A mass alliance of experts keeps promising that soon we can live in automated communities with an omnipotent but benevolent transport system. This Mercurial god of travel will make us safer, healthier, richer and more fulfilled. The only missing piece of the puzzle is open communications.
Good luck with that one. I wouldn’t hold your breath, says Nick Booth.
Why the cynicism?
Well, for a start, despite the stated mission being to clarify communications across the entire internet of transport devices, this principle is not extended universally. Try asking anyone what Mobility-as-a-Service (MaaS) actually means. Even Wikipedia (which is generally a good source of common sense answers for the layman) is vague on this one. From industry people you will get a hundred different nebulous answers. The only thing these disparate explanations seem to have in common is the subtext: “Er, I’m not really sure myself.”
The promised land?
Without pointing the fingers at any companies or individuals, it is massively disappointing. How are we going to lead people to the promised land if we can’t create a readable map?
To understand how demoralising poorly planned directions can be, arrange a meeting with any IT company in London. The location data is always incomplete, with vital details missing. The address will be, say, 123 Crumbling District Road, but the building you want is never sandwiched between numbers 121 and 125. It’ll be round the corner.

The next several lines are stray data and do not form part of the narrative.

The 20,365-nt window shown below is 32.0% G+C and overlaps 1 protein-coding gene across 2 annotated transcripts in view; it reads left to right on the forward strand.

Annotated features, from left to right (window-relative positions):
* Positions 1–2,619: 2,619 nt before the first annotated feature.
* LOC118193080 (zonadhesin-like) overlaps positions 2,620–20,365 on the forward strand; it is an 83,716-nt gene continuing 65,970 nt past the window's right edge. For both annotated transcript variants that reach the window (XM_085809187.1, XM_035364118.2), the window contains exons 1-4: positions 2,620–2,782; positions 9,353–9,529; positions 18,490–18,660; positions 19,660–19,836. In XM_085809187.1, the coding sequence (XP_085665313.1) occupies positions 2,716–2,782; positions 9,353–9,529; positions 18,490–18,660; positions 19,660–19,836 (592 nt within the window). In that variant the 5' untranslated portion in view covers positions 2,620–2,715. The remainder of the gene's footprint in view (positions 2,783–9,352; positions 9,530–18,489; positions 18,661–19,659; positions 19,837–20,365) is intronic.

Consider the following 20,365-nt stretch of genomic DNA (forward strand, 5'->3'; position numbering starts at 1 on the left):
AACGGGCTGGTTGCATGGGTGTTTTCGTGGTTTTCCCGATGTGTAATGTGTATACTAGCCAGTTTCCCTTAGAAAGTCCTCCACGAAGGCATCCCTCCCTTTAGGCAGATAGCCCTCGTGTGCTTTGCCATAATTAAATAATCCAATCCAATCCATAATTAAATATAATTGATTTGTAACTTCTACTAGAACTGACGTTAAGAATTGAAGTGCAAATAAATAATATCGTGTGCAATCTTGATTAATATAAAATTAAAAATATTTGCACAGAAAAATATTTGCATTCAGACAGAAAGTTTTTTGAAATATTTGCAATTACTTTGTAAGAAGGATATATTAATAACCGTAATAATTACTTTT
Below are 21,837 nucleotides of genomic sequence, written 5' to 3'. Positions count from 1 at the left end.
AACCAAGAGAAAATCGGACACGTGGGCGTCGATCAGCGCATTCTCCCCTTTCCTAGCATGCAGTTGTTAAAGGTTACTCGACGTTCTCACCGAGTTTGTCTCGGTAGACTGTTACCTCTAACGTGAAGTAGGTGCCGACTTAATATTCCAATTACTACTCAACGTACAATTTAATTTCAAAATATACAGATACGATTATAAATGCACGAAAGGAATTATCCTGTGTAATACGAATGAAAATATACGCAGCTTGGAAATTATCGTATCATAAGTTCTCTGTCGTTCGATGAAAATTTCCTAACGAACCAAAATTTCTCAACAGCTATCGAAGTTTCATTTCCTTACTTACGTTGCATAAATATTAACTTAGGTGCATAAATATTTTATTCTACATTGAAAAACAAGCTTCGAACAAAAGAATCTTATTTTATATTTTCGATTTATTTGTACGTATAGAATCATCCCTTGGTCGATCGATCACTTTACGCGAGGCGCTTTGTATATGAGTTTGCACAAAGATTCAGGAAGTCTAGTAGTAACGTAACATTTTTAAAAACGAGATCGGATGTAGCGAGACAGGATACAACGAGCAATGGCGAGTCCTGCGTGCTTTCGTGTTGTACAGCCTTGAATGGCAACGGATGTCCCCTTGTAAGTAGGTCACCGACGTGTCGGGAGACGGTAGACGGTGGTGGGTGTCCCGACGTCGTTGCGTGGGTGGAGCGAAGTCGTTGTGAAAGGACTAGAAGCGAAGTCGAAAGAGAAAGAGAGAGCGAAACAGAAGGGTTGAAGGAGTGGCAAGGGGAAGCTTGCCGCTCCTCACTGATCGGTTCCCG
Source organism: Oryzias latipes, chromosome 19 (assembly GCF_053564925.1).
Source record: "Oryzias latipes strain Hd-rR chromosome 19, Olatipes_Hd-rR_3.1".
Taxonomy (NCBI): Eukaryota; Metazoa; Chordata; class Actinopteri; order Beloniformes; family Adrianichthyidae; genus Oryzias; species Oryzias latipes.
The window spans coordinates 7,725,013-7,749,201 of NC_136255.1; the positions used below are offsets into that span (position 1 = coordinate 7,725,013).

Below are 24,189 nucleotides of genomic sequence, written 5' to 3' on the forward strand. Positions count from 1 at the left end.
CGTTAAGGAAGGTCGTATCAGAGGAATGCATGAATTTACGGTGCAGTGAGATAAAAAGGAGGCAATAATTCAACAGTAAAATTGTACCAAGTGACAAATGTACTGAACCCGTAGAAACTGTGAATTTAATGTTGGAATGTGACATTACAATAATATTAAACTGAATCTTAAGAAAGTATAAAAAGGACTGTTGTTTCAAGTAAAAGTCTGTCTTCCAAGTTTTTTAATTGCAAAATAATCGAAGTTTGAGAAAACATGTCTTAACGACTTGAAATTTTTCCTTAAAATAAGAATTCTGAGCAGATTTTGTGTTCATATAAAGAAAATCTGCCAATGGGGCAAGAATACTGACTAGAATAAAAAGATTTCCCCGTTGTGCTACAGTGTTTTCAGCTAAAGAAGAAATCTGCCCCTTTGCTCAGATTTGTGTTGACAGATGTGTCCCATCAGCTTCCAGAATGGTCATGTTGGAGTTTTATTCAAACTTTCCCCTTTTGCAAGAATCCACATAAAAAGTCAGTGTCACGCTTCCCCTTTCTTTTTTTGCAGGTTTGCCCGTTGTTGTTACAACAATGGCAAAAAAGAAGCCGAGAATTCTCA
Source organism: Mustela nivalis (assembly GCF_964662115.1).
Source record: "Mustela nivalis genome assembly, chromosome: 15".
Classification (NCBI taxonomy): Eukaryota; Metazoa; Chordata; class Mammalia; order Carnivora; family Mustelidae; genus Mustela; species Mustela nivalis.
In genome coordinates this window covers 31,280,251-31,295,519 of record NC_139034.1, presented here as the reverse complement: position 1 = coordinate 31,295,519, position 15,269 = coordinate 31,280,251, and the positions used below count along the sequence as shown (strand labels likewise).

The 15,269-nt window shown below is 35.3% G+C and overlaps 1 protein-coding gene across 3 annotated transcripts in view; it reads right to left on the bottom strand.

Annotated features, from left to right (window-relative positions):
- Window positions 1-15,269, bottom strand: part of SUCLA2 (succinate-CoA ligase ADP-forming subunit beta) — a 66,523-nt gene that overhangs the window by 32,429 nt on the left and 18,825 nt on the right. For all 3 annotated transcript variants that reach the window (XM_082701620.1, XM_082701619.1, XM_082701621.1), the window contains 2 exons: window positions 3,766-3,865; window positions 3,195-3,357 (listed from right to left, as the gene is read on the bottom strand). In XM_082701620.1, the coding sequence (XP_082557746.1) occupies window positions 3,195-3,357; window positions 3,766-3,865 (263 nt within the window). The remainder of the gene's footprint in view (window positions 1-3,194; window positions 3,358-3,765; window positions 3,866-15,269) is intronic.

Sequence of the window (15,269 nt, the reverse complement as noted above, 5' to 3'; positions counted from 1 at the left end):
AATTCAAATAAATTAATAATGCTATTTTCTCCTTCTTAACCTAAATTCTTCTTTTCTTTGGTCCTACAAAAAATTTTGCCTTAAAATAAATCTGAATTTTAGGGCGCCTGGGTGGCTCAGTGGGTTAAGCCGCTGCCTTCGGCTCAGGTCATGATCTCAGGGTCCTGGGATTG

Being an ancient city, London has endless streets that change names and numbering schemes with no warning and for no apparent reason. Sometimes a road will stop, then re-start in a completely different place. Which would be fine, if the person inviting you to the event thought to warn you about that. But they don’t. Which is the perfect metaphor for MaaS.
So you end up asking people. But nobody can tell you where the metaphorical home of MaaS is because, more often than not, they’re not from London anyway. The worst offenders will pretend to know, in a bid to impress, but send you off on a complete time wasting tangent. It would be far more honest if they said, “I dunno the way to MaaS Street mate. I’m a novice here myself.”
But they can’t do that in case they lose face. So how do we get to the MaaS acceptance party?
2018 : The year of multimodality
Wait, here’s a clue. ‘The European Commission has declared 2018 as ‘the year of multimodality’. Look for a legislative proposal covering the passenger rights in multimodal travel chains for the very first time. This will ensure a smooth and secure travel experience for the user.’ How? ‘By paying careful attention to multi-modality and ‘fulfilling the customers’ high expectations from the beginning’.
‘MaaS companies and regulatory bodies have established a working group under the MaaS Alliance to establish a framework of the service promise and customer expectations to those operating in MaaS context.’
Excellent! No, wait, what does that mean? Are we there yet? Don’t ask me, I was rather hoping you would know.
The Bill of Rights is expected to be presented and launched at the ITS World Congress in Copenhagen, in September 2018.
Let’s hope they’ve agreed terms before then!
The author of this blog is Nick Booth, freelance IT and communications writer